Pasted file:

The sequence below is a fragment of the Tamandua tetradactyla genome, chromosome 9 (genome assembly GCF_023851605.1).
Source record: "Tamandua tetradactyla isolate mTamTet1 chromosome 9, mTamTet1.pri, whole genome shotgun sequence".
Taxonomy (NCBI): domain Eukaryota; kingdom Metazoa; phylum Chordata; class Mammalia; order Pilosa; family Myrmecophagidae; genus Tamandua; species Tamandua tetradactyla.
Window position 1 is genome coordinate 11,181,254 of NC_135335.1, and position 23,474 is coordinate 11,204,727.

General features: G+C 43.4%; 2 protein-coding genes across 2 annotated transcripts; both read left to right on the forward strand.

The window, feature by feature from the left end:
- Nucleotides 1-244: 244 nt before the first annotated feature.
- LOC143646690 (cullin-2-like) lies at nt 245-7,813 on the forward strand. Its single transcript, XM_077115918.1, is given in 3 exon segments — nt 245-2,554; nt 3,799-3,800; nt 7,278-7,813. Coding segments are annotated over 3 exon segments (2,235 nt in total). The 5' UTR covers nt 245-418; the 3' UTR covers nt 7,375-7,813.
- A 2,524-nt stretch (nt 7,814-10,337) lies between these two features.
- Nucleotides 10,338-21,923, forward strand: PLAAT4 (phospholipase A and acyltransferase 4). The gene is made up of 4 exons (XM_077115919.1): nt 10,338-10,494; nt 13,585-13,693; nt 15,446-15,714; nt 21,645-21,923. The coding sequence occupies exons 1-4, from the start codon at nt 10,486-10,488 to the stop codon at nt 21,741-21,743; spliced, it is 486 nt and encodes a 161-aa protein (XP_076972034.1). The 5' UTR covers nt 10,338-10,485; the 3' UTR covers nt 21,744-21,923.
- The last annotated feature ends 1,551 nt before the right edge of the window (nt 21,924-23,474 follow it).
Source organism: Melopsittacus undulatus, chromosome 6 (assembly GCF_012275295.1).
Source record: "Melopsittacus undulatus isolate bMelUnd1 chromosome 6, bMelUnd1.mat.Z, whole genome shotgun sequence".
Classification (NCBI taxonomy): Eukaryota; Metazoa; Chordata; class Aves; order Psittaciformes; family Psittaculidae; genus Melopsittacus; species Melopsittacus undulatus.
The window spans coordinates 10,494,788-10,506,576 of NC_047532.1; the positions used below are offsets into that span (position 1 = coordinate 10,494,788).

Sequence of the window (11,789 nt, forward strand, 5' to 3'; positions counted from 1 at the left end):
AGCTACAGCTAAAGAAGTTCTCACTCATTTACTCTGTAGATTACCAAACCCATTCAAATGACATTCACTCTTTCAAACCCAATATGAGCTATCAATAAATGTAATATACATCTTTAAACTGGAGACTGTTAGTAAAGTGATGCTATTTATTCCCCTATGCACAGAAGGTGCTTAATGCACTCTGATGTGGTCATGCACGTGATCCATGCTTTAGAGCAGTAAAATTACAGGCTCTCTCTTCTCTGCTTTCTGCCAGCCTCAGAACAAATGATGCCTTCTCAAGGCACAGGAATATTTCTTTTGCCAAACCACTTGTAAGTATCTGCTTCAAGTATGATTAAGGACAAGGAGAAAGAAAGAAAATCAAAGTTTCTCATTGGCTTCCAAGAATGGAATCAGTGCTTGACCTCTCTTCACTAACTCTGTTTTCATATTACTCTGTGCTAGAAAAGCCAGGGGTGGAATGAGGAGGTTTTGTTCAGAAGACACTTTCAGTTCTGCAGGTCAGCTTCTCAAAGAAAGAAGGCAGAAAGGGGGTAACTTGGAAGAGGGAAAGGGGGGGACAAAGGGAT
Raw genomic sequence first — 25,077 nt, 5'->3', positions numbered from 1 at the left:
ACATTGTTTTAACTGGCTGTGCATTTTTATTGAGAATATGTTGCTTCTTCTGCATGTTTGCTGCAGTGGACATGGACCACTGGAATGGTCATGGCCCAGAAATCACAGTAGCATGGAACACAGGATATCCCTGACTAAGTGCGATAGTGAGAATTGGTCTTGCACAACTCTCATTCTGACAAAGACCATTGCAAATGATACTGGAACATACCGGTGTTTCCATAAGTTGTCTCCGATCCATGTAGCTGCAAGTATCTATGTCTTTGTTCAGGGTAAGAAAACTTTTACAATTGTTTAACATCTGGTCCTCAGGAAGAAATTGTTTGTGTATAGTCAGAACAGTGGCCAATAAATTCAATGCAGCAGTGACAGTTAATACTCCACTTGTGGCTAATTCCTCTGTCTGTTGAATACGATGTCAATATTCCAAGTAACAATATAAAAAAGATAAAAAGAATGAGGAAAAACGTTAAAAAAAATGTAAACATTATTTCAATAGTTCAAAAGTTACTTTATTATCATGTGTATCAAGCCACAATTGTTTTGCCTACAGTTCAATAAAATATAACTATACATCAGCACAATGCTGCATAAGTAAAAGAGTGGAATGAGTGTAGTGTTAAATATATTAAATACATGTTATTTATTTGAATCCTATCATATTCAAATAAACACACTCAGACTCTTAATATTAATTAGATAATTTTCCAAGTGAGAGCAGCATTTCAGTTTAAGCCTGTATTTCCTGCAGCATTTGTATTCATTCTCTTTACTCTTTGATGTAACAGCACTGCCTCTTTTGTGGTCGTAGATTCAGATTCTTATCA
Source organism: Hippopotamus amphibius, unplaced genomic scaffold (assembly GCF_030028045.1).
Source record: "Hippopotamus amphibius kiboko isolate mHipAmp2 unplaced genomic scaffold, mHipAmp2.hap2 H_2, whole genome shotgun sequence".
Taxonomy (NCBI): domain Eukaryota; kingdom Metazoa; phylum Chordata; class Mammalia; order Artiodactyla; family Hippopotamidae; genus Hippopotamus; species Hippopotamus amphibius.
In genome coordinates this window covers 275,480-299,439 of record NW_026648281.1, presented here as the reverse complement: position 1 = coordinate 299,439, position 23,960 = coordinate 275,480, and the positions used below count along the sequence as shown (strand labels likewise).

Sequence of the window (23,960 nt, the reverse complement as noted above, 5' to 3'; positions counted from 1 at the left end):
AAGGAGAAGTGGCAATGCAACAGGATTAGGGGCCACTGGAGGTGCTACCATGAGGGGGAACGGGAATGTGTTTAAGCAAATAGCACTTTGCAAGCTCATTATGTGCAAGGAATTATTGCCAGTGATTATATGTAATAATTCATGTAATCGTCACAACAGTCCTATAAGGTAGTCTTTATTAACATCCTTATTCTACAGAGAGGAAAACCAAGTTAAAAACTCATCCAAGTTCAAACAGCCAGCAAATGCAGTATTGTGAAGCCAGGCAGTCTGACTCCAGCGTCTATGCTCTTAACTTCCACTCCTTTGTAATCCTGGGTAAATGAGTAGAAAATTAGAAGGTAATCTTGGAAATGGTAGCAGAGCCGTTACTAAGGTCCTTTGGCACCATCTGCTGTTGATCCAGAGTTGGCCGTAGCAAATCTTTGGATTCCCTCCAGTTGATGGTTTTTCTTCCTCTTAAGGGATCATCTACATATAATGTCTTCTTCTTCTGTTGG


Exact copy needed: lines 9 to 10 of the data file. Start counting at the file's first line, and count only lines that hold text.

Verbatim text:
- A 2,524-nt stretch (nt 7,814-10,337) lies between these two features.
- Nucleotides 10,338-21,923, forward strand: PLAAT4 (phospholipase A and acyltransferase 4). The gene is made up of 4 exons (XM_077115919.1): nt 10,338-10,494; nt 13,585-13,693; nt 15,446-15,714; nt 21,645-21,923. The coding sequence occupies exons 1-4, from the start codon at nt 10,486-10,488 to the stop codon at nt 21,741-21,743; spliced, it is 486 nt and encodes a 161-aa protein (XP_076972034.1). The 5' UTR covers nt 10,338-10,485; the 3' UTR covers nt 21,744-21,923.